Handy Groovy for Batch Processing, Systems Integration and Data Migration

Groovy comes in very handy when doing batch processing, database access, file and directory modifications and data migrations. You can easily read data from one host and store it without intermediate storage directly at the destination hosts database system. Groovy accesses flawlessly JEE servers (EJB), web services and other remote services. With it’s polyglot behaviour, most data integration scenarios are addressable.

I frequently use it’s capabilities instead of shell scripting. Many handy file and directory access and manipulation methods and much more are made available from within the scripting language through AntBuilder, a DSL like interface to well known Apache Ant. It is also possible to start external processes, manage these and pipe ones output as the input to another process’s input (Groovy Process Management).

Maintenance scripts written in Groovy, need not be compiled. They are simply stored as text files and may be executed directly from the shell, cron or other scheduling tools like UC4. Technical support personnel and system administrators then may look at the source of the scripts in case of errors or other difficulties (ok – that’s a matter of taste – one could argue that if the manual is detailed enough, there is no need to look at a batch job’s code – unless you are on late shift 🙂 ).

If you have a full Groovy installation located at your production machine, then starting a Groovy script is as easy as this (supposing that the directory {groovy-home}/bin is included in your PATH variable):

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> groovy my-groovy-script.groovy

If your systems administrator is not fond of installing Groovy, then that’s fine also – just need to deploy somewhere the groovy-all-x.x.x.jar (found in {groovy-home}/embeddable) and reference it in your class path.

I have shell scripting files that set up a decent execution environment that serves our needs in respects to logging and the like, prior to executing the actual Groovy code. A simple line like this then starts the Groovy script:

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> /opt/jdk/bin/java -classpath $CLASSPATH groovy.ui.GroovyMain $@

We usually include helper classes in the classpath that give the Groovy scripting code access to all resources needed, such as databases and JEE servers. Those helpers are aware of the execution environment. If the script is executed on a integration test server, then only connections and service locators to integration testing databases and application servers are accessible. Which is fully transparent to the programmer.

The following interface gives an outline of an utility, that processes local configuration files from the application directory and then offers JDBC connection creation and JEE service lookups.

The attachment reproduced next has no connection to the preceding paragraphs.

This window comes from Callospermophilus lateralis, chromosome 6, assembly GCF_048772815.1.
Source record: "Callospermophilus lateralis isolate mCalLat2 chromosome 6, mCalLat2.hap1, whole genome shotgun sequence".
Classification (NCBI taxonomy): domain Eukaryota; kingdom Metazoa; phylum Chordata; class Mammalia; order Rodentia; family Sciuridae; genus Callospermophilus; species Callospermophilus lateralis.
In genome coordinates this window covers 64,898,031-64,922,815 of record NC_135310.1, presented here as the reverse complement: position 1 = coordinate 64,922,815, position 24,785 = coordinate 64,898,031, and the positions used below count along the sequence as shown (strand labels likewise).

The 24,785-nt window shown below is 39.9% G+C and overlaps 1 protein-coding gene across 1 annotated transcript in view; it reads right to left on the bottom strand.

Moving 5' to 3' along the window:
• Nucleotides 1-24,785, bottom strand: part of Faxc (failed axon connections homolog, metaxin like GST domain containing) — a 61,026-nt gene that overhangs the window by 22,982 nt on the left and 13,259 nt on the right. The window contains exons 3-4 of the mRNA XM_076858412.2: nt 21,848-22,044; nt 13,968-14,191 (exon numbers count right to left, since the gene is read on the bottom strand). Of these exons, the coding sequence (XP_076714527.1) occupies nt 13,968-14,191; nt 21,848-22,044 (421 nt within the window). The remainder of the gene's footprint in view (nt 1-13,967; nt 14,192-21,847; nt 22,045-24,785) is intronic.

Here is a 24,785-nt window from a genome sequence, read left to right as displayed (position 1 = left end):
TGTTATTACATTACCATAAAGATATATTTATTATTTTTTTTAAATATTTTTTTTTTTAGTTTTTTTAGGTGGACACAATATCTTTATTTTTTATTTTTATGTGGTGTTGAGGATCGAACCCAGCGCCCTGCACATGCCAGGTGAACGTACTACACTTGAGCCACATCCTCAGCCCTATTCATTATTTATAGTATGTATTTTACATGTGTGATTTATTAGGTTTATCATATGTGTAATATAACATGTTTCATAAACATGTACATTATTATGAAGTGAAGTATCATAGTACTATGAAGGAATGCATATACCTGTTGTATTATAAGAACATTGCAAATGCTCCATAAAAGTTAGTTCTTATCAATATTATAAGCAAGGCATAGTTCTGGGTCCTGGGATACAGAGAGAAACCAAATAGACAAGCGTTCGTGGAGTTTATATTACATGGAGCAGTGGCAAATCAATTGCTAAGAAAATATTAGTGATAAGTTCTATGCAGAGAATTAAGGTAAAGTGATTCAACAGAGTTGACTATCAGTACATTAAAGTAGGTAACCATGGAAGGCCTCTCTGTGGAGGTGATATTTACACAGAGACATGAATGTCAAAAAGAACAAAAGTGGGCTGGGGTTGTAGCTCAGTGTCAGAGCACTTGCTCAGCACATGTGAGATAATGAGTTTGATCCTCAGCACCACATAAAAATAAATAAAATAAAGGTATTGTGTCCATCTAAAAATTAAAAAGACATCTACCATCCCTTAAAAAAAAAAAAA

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interface ConfigUtil {
 
    public Connection createTradesDbConnection() throws SQLException
    public Connection createMasterDbConnection() throws SQLException
    public ServiceLocator createServiceLocator() throws Exception
 
}

Now it’s very easy to create for instance an index maintenance script for SAP Sybase ASE database servers, that’s periodically called and checks if the changed rows in a table make 30 % or more. If so, it executes an UPDATE INDEX STATISTICS command against that table.

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import java.sql.Connection;
 
import de.tmw.batch.DefaultConfigUtil;
import groovy.sql.Sql;
 
configUtil = new DefaultConfigUtil()
sql = new Sql(configUtil.createMasterDbConnection())
 
highWaterMark = 30.0 //we do an update index statistics when 30% of the rows have been changed
 
tables = ["Trade", "Inventory", "Customer", "Instrument"]
 
tables.each() { table ->
    if (sql.firstRow("select object_id(?) as 'id'", table).id != null) {
        datachange = sql.firstRow("select datachange(${table} ,null ,null) as 'change'").change
        if (datachange != null ) {
            println "${table} has datachange = ${datachange} %; threshold is ${highWaterMark}."
            if (datachange >= highWaterMark) {
                println "   Updating indices ..."
                sql.execute("update index statistics ${table}".toString())
            }
        }
    }
    else {
        println "Skipping $table (unknown) ..."
    }
 
}

In reality, this script is much more complex and searches through dozens of partitions via an to our needs tailored algorithm. Thanks to the excellent SQL integration in Groovy, this is really easy and helpful, transparent and fun to work with.

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